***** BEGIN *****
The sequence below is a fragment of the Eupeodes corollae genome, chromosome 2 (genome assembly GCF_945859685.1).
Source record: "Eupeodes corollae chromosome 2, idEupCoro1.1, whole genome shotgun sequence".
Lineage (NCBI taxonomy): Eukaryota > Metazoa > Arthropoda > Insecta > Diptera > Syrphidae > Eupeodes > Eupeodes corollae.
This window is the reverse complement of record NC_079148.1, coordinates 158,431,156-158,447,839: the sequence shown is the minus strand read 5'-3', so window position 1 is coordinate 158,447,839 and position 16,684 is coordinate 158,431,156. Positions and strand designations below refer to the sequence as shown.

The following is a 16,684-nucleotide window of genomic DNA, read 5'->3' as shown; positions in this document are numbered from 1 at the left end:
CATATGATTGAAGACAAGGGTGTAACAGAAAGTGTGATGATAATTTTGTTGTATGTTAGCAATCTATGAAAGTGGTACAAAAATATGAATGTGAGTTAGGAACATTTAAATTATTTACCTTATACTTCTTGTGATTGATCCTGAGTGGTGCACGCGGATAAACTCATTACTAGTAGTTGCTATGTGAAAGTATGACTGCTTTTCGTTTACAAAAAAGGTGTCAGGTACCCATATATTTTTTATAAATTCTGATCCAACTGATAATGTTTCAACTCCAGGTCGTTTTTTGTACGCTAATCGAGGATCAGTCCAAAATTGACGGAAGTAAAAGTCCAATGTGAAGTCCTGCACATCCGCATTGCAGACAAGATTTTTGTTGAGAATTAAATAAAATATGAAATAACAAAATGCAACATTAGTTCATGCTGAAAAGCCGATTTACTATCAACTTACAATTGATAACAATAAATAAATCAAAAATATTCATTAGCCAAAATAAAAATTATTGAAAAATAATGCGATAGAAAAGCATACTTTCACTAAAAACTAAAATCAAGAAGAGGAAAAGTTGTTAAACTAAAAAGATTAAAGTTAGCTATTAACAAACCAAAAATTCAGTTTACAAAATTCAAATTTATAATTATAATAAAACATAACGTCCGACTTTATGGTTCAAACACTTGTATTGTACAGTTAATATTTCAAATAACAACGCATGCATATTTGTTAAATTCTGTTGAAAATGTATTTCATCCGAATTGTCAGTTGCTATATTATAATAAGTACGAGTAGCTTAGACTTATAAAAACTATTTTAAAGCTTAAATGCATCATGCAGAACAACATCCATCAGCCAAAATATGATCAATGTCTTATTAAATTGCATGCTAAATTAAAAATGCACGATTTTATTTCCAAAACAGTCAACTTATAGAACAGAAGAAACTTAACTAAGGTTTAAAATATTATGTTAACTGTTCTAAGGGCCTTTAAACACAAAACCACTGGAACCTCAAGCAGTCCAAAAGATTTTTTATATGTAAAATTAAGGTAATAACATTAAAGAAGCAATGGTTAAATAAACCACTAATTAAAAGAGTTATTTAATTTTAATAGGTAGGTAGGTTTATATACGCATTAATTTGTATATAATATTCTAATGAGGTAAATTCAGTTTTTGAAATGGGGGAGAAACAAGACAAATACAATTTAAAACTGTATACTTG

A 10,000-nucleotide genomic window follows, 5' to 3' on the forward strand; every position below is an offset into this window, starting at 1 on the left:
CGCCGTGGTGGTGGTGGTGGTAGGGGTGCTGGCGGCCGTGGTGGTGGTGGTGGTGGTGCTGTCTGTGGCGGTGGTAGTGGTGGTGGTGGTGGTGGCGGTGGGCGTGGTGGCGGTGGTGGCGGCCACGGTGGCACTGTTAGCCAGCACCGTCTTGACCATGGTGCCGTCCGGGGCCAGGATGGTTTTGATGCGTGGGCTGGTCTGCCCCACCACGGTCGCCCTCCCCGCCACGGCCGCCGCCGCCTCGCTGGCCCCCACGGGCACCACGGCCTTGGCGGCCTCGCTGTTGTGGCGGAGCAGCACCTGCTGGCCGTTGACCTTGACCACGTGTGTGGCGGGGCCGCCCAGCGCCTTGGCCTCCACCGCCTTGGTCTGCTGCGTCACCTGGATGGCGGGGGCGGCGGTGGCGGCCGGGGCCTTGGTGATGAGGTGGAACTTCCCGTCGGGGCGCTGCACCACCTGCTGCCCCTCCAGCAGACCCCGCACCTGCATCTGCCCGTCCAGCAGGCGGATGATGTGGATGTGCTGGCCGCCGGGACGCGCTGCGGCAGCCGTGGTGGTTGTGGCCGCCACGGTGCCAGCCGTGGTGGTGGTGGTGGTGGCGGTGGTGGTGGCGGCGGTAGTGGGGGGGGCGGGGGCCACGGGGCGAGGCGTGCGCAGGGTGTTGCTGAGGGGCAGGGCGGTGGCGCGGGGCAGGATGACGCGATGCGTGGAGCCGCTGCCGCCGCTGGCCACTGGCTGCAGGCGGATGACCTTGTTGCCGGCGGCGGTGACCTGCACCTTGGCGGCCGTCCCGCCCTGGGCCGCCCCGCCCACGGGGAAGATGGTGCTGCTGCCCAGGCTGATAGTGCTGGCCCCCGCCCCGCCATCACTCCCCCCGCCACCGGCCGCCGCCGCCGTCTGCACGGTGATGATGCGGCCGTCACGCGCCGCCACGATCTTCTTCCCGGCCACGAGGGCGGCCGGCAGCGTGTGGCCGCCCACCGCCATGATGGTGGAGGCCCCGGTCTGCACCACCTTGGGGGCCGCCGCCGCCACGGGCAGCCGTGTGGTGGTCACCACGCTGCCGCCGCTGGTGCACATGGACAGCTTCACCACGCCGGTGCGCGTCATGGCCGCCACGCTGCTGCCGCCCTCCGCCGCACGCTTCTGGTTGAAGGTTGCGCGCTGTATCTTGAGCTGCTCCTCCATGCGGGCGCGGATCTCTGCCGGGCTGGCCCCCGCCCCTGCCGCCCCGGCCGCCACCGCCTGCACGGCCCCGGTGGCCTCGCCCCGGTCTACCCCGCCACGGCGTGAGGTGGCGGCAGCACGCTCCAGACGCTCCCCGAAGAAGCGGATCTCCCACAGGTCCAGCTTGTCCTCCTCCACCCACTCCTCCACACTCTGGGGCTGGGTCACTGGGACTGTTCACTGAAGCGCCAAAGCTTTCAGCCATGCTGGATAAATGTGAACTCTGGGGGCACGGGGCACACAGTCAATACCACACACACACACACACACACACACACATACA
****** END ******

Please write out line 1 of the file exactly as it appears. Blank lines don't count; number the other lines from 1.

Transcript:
The sequence below is a fragment of the Eupeodes corollae genome, chromosome 2 (genome assembly GCF_945859685.1).